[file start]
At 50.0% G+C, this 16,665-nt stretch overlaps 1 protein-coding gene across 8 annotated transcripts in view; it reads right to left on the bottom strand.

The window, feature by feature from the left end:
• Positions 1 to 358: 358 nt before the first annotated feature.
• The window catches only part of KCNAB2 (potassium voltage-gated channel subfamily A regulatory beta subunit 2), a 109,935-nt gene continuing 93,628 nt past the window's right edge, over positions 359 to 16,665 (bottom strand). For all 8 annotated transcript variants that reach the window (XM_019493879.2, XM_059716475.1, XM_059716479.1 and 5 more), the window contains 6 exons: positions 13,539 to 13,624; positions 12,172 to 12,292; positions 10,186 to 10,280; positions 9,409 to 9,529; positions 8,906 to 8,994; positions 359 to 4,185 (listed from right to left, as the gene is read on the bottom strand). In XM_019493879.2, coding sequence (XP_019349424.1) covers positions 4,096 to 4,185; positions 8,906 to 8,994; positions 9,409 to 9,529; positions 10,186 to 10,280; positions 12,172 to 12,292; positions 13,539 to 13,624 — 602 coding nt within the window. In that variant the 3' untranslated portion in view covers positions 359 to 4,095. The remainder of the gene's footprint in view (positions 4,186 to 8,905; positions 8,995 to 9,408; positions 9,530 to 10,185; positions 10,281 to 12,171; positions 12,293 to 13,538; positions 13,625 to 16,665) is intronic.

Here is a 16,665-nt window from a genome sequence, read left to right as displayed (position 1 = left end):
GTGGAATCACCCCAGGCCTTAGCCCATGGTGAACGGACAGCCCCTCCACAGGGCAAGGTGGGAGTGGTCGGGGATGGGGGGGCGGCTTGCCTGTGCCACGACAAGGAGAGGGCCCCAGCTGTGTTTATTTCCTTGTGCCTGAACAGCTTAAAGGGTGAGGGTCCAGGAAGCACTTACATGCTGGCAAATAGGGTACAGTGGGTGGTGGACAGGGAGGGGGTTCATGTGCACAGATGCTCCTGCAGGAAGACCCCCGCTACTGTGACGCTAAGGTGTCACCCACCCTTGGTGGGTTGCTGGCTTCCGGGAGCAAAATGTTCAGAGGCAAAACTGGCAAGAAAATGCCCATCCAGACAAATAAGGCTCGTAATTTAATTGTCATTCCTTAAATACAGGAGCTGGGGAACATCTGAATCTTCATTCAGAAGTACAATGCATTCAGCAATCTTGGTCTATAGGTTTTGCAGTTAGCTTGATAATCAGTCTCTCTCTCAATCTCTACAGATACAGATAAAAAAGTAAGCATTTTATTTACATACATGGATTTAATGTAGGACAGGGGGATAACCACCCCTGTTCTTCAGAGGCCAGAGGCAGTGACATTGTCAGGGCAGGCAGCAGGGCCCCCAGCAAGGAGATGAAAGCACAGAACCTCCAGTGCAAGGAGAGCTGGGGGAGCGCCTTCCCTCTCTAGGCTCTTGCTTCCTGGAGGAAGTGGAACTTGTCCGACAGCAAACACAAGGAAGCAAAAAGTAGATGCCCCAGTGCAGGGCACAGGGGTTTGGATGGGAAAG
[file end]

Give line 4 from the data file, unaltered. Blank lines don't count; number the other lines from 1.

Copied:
• The window catches only part of KCNAB2 (potassium voltage-gated channel subfamily A regulatory beta subunit 2), a 109,935-nt gene continuing 93,628 nt past the window's right edge, over positions 359 to 16,665 (bottom strand). For all 8 annotated transcript variants that reach the window (XM_019493879.2, XM_059716475.1, XM_059716479.1 and 5 more), the window contains 6 exons: positions 13,539 to 13,624; positions 12,172 to 12,292; positions 10,186 to 10,280; positions 9,409 to 9,529; positions 8,906 to 8,994; positions 359 to 4,185 (listed from right to left, as the gene is read on the bottom strand). In XM_019493879.2, coding sequence (XP_019349424.1) covers positions 4,096 to 4,185; positions 8,906 to 8,994; positions 9,409 to 9,529; positions 10,186 to 10,280; positions 12,172 to 12,292; positions 13,539 to 13,624 — 602 coding nt within the window. In that variant the 3' untranslated portion in view covers positions 359 to 4,095. The remainder of the gene's footprint in view (positions 4,186 to 8,905; positions 8,995 to 9,408; positions 9,530 to 10,185; positions 10,281 to 12,171; positions 12,293 to 13,538; positions 13,625 to 16,665) is intronic.